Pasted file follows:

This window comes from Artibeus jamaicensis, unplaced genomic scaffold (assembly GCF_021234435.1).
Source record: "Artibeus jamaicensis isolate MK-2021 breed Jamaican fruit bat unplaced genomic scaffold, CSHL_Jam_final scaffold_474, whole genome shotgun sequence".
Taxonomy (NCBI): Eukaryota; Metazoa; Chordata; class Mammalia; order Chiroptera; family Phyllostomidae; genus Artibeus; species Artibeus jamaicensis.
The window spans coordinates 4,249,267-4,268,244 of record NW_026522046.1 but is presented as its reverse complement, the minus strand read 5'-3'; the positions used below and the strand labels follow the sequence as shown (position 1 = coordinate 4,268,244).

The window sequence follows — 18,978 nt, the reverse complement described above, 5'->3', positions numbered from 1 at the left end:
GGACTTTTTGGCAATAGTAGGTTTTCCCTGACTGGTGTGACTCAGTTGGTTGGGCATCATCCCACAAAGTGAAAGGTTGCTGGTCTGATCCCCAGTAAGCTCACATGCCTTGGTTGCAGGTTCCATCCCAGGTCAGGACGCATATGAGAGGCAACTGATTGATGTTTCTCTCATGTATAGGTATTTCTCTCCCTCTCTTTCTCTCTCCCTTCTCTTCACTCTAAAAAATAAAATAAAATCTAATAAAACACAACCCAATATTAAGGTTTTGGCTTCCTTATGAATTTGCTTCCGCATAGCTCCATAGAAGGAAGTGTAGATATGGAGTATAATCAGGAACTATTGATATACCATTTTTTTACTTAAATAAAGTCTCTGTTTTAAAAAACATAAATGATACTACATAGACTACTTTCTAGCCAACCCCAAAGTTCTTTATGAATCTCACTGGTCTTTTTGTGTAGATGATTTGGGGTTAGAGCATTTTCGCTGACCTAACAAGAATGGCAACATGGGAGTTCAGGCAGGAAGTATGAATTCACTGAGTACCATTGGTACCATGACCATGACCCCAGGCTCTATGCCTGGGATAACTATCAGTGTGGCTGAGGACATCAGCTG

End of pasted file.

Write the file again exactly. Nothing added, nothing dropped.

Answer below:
This window comes from Artibeus jamaicensis, unplaced genomic scaffold (assembly GCF_021234435.1).
Source record: "Artibeus jamaicensis isolate MK-2021 breed Jamaican fruit bat unplaced genomic scaffold, CSHL_Jam_final scaffold_474, whole genome shotgun sequence".
Taxonomy (NCBI): Eukaryota; Metazoa; Chordata; class Mammalia; order Chiroptera; family Phyllostomidae; genus Artibeus; species Artibeus jamaicensis.
The window spans coordinates 4,249,267-4,268,244 of record NW_026522046.1 but is presented as its reverse complement, the minus strand read 5'-3'; the positions used below and the strand labels follow the sequence as shown (position 1 = coordinate 4,268,244).

The window sequence follows — 18,978 nt, the reverse complement described above, 5'->3', positions numbered from 1 at the left end:
GGACTTTTTGGCAATAGTAGGTTTTCCCTGACTGGTGTGACTCAGTTGGTTGGGCATCATCCCACAAAGTGAAAGGTTGCTGGTCTGATCCCCAGTAAGCTCACATGCCTTGGTTGCAGGTTCCATCCCAGGTCAGGACGCATATGAGAGGCAACTGATTGATGTTTCTCTCATGTATAGGTATTTCTCTCCCTCTCTTTCTCTCTCCCTTCTCTTCACTCTAAAAAATAAAATAAAATCTAATAAAACACAACCCAATATTAAGGTTTTGGCTTCCTTATGAATTTGCTTCCGCATAGCTCCATAGAAGGAAGTGTAGATATGGAGTATAATCAGGAACTATTGATATACCATTTTTTTACTTAAATAAAGTCTCTGTTTTAAAAAACATAAATGATACTACATAGACTACTTTCTAGCCAACCCCAAAGTTCTTTATGAATCTCACTGGTCTTTTTGTGTAGATGATTTGGGGTTAGAGCATTTTCGCTGACCTAACAAGAATGGCAACATGGGAGTTCAGGCAGGAAGTATGAATTCACTGAGTACCATTGGTACCATGACCATGACCCCAGGCTCTATGCCTGGGATAACTATCAGTGTGGCTGAGGACATCAGCTG